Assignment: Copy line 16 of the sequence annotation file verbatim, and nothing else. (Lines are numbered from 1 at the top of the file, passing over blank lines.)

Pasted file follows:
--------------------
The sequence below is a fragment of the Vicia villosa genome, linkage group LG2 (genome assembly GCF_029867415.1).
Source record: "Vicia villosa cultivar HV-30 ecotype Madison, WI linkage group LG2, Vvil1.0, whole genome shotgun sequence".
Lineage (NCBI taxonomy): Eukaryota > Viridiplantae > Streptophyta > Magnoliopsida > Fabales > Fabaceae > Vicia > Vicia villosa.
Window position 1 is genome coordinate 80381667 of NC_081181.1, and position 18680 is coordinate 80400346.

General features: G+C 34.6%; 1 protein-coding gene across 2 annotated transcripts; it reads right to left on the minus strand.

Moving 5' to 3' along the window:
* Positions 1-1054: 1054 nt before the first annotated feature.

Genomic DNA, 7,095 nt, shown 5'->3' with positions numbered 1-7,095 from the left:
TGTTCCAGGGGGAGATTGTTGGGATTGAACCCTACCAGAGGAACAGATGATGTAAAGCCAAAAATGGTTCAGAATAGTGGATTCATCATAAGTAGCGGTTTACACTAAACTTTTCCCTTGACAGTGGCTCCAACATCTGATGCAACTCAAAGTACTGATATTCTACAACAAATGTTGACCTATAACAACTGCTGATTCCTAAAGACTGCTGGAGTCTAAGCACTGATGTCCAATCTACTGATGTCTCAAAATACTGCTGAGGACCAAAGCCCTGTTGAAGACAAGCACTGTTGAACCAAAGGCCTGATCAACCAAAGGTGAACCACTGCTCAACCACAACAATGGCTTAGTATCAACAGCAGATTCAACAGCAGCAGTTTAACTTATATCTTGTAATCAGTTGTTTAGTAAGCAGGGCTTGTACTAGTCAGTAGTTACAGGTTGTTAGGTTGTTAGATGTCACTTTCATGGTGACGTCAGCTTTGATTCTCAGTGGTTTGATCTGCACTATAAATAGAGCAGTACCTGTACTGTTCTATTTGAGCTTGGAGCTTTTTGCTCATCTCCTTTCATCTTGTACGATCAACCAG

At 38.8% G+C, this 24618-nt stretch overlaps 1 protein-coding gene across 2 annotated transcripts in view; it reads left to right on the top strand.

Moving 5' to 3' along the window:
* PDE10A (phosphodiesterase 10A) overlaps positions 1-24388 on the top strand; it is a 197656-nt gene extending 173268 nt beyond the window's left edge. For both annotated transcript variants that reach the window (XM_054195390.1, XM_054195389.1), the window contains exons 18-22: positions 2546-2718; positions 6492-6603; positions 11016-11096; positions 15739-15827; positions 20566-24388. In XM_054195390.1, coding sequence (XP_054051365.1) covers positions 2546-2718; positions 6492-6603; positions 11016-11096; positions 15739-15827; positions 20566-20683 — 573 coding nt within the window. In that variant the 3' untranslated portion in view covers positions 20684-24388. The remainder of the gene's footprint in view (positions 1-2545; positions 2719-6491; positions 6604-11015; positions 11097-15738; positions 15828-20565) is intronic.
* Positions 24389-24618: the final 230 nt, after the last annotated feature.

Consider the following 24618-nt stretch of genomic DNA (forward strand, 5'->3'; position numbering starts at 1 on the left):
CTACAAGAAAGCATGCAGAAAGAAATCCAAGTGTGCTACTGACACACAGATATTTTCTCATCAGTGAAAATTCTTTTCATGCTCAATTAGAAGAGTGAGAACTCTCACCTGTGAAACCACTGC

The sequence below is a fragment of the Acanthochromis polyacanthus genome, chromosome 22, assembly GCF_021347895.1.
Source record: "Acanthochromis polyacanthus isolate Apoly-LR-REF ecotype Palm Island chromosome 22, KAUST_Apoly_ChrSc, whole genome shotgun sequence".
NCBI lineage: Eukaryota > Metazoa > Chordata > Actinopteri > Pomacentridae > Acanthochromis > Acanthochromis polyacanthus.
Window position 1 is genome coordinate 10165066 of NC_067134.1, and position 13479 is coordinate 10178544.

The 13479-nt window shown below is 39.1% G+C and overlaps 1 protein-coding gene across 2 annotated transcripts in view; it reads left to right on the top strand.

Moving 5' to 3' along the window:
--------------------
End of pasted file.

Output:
The sequence below is a fragment of the Acanthochromis polyacanthus genome, chromosome 22, assembly GCF_021347895.1.